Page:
Though they produce motorcycles, ATVs, and automobiles in other regions, Sym’s UK operation focuses on scooters.
And like the other Taiwanese brand we covered, Kymco, Sym is better thought of as a value company rather than a budget one.
They’re one of the most popular domestic manufacturers in their home country, and the brand is well-known throughout Asia.
Expect to pay somewhere between the high price of a new scooter from the big three and the dazzlingly low cost of a generic Chinese factory bike.
The range of scooters offered in the UK is mostly practical commuting machines with a few maxi scooters thrown in. And the components and finish of Sym’s machines are a little ahead of many East Asian competitors.
They’ve become popular enough in the UK that we thought it’d be worth taking a look.
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Sym History – Who Are They?
Sym motorcycle company was founded in 1954 in Hsinchu County, Taiwan, as Sanyang Motor Co. Sayang was initially a collaboration with Honda Japan to expand their manufacturing operation overseas.
This early relationship with such an industry leader lends credibility to the Sym brand. This is something often lacking in such import brands. Sym manufactured Honda motorcycles, scooters, and cars until 2002 when the contract ended.
Sym’s current contract sees them manufacturing cars and mini-trucks under the Hyundai badge throughout Asia.
This is another validation of the quality of their operation. Hyundai is no small company and chooses partners carefully.
Sym is free to produce its own motorcycles, ATVs, and scooters. Sadly, only scooters are available in the UK.
The Sym Range
Sym Fiddle 50cc
A 50cc with character is hard to come by. With lines and curves from the golden era of Italian scooters, the Fiddle is a stylish way to get around from age 16.
The heritage-inspired fairing, deep metallic colours, and stylishly placed vents give this machine a classy look that’s too often absent in smaller scooters.
With a comfortable seat, a decent amount of under-seat storage, and a simple-but-effective digital dash, this machine has everything you need to get started.
It’s by no means the liveliest feeling 50cc we’ve ever looked at, with its 3.2hp. But the seating position and low weight make it a fun little scooter.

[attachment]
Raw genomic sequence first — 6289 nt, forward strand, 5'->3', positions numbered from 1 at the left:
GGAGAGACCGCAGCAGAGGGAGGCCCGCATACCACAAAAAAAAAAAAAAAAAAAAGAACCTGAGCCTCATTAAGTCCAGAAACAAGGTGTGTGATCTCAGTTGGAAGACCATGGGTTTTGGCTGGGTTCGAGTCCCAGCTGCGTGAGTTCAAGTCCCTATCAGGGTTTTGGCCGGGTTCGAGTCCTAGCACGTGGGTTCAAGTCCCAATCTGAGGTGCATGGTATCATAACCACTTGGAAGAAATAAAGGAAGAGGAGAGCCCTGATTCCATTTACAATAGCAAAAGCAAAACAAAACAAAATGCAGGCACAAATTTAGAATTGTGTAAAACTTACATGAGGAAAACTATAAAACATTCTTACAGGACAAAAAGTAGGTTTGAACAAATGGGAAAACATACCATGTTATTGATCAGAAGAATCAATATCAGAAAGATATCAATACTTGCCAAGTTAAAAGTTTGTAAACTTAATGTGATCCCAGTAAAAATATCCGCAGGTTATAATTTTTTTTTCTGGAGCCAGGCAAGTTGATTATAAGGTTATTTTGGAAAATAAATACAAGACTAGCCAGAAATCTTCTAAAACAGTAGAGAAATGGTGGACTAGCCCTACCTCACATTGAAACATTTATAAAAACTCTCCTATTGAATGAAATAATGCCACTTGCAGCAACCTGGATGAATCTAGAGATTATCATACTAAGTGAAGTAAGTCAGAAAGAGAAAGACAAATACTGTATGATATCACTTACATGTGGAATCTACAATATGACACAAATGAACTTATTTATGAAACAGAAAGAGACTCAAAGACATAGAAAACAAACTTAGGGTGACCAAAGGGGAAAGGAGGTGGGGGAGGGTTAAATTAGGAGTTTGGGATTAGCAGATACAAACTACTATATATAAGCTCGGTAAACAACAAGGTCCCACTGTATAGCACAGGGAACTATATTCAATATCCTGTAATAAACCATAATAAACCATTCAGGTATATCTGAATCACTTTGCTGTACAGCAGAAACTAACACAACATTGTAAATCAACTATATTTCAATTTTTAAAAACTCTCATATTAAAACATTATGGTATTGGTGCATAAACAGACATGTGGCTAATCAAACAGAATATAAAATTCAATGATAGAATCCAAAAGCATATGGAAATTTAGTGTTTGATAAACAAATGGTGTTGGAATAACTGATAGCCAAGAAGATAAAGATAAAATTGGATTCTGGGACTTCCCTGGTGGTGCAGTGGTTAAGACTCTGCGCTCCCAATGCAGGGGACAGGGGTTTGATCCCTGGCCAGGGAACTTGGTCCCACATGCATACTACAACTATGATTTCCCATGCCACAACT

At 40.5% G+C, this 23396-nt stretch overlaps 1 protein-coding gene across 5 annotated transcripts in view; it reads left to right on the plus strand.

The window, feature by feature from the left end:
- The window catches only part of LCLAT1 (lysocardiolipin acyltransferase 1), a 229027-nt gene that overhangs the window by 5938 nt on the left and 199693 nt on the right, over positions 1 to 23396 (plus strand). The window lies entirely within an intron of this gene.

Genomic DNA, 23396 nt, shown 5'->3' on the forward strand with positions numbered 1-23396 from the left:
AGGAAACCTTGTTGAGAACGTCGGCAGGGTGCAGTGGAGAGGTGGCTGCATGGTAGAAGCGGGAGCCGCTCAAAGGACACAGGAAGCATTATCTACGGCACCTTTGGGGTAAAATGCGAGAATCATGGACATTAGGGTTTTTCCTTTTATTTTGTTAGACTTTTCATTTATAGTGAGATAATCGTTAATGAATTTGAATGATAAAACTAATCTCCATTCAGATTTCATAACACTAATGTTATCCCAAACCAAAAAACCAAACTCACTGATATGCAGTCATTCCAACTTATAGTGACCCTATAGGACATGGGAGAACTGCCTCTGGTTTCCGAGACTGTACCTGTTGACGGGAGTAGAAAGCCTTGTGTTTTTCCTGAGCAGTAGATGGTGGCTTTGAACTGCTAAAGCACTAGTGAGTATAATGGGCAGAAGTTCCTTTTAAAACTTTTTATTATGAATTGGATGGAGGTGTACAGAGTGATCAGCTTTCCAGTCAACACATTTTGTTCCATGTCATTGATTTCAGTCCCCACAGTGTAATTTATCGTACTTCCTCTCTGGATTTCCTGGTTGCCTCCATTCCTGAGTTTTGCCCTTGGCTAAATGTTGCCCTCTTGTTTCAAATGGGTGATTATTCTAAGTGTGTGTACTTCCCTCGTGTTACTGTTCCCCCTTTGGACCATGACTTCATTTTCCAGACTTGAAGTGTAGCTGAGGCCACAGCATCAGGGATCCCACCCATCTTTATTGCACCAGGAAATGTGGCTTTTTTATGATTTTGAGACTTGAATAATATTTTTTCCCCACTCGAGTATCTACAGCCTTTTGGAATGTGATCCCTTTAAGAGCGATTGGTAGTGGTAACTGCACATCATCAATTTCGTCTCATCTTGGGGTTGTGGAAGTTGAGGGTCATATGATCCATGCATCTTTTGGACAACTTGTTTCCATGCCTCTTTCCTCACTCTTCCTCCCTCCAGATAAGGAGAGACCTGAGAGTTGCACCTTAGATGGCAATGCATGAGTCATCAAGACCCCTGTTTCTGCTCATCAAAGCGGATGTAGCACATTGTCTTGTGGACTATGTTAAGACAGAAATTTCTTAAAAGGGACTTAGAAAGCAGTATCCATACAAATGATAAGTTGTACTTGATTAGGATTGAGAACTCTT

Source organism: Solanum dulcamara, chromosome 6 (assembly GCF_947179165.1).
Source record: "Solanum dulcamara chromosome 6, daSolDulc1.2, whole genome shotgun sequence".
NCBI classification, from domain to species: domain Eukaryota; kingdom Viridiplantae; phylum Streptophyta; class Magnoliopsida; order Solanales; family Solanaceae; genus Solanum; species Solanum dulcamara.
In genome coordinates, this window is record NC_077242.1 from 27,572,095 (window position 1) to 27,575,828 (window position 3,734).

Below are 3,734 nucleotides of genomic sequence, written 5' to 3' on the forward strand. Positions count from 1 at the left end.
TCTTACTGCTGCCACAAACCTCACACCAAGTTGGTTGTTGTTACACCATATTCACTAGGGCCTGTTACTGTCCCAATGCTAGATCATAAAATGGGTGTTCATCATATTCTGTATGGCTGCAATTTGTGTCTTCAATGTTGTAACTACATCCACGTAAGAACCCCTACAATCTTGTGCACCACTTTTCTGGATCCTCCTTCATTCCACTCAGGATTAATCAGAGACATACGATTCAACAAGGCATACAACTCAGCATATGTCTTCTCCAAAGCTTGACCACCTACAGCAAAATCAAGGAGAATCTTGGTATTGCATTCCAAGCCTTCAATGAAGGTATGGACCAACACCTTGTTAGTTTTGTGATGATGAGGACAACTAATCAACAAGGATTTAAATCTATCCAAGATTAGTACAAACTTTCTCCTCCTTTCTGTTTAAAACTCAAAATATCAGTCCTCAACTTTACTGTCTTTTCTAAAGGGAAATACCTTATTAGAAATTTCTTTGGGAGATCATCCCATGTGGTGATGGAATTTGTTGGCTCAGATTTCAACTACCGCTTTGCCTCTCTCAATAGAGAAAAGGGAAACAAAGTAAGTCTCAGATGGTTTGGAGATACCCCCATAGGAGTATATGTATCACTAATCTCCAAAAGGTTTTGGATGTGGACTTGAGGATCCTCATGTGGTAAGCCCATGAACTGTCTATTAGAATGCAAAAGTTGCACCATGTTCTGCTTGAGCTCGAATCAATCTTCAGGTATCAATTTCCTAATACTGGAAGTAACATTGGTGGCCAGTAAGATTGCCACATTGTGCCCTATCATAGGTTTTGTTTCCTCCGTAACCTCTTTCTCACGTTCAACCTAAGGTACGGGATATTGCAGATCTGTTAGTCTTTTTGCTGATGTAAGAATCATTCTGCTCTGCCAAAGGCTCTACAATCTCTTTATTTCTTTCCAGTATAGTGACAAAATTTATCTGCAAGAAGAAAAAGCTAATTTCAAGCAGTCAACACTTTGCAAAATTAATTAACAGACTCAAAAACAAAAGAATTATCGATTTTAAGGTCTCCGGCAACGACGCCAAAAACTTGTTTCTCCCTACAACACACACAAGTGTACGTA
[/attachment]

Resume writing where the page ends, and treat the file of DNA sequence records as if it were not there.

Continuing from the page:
Sym Fiddle 125
The 125 version of the Fiddle uses the same classic outline as its smaller cousin. Here, the larger displacement and fuel-injected engine give better performance while the larger tank increases range.
The fuel economy is also good, making this an attractive commuter with low running costs.
Other changes to the latest model include full LED lighting and a lower flatter seat. The latter contributes to this being a pretty fun machine to ride.
At 9.5hp, it’s no powerhouse. But it accelerates well thanks to its low weight and feels good to corner on.
The looks are the real winner here.
Far too many scooters aim for this type of classic look and get it wrong. There’s not much originality in the Fiddle’s aesthetic, but it’s borrowed some of the best features of Piaggio’s history.
Sym Jet 125 (air-cooled and liquid-cooled)
With a very maxi-style fairing and two models available, the Jet is a solid choice for urban riding. The air-cooled model sacrifices a tiny amount of performance and comes in a little cheaper, while the liquid-cooled model has some extra power and versatility.
Both use a practical, combined braking system, have ample storage, and offer excellent weather protection.
The 14-inch wheels combined with its low 770mm seat mean the Jet handles well – especially in urban environments. It feels nimble but remains stiff and dependable at higher speeds. Larger wheels mean this feels good on the motorway too.
The liquid-cooled model is probably the one to buy. At only 200GBP more than the air-cooled model, it’s hard to justify purchasing the slower, less performance-oriented one.